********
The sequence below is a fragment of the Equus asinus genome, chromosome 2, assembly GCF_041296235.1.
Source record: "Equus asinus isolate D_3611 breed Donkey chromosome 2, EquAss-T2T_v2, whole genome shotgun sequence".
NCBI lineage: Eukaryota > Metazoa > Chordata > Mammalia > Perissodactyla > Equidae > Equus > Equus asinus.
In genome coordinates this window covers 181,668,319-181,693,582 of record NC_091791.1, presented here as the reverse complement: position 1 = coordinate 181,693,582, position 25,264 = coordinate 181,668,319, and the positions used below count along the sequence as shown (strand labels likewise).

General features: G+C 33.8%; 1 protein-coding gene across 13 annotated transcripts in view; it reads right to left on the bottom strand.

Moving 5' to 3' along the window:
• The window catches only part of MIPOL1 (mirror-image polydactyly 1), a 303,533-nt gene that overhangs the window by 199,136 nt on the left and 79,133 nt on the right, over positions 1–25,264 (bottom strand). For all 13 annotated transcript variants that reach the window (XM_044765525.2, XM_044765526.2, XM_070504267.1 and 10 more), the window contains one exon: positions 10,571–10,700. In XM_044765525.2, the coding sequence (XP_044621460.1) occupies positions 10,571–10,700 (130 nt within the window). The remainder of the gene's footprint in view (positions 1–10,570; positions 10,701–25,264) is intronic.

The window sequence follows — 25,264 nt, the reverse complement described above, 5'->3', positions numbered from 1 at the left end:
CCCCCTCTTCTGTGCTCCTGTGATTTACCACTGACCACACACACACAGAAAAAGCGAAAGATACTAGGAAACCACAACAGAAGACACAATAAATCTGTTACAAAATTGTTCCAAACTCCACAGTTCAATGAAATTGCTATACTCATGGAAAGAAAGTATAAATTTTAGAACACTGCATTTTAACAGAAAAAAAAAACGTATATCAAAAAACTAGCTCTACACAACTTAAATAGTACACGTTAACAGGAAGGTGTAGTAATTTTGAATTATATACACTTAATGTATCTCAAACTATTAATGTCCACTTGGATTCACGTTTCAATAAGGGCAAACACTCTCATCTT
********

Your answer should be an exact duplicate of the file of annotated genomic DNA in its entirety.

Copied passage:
The sequence below is a fragment of the Equus asinus genome, chromosome 2, assembly GCF_041296235.1.
Source record: "Equus asinus isolate D_3611 breed Donkey chromosome 2, EquAss-T2T_v2, whole genome shotgun sequence".
NCBI lineage: Eukaryota > Metazoa > Chordata > Mammalia > Perissodactyla > Equidae > Equus > Equus asinus.
In genome coordinates this window covers 181,668,319-181,693,582 of record NC_091791.1, presented here as the reverse complement: position 1 = coordinate 181,693,582, position 25,264 = coordinate 181,668,319, and the positions used below count along the sequence as shown (strand labels likewise).

General features: G+C 33.8%; 1 protein-coding gene across 13 annotated transcripts in view; it reads right to left on the bottom strand.

Moving 5' to 3' along the window:
• The window catches only part of MIPOL1 (mirror-image polydactyly 1), a 303,533-nt gene that overhangs the window by 199,136 nt on the left and 79,133 nt on the right, over positions 1–25,264 (bottom strand). For all 13 annotated transcript variants that reach the window (XM_044765525.2, XM_044765526.2, XM_070504267.1 and 10 more), the window contains one exon: positions 10,571–10,700. In XM_044765525.2, the coding sequence (XP_044621460.1) occupies positions 10,571–10,700 (130 nt within the window). The remainder of the gene's footprint in view (positions 1–10,570; positions 10,701–25,264) is intronic.

The window sequence follows — 25,264 nt, the reverse complement described above, 5'->3', positions numbered from 1 at the left end:
CCCCCTCTTCTGTGCTCCTGTGATTTACCACTGACCACACACACACAGAAAAAGCGAAAGATACTAGGAAACCACAACAGAAGACACAATAAATCTGTTACAAAATTGTTCCAAACTCCACAGTTCAATGAAATTGCTATACTCATGGAAAGAAAGTATAAATTTTAGAACACTGCATTTTAACAGAAAAAAAAAACGTATATCAAAAAACTAGCTCTACACAACTTAAATAGTACACGTTAACAGGAAGGTGTAGTAATTTTGAATTATATACACTTAATGTATCTCAAACTATTAATGTCCACTTGGATTCACGTTTCAATAAGGGCAAACACTCTCATCTT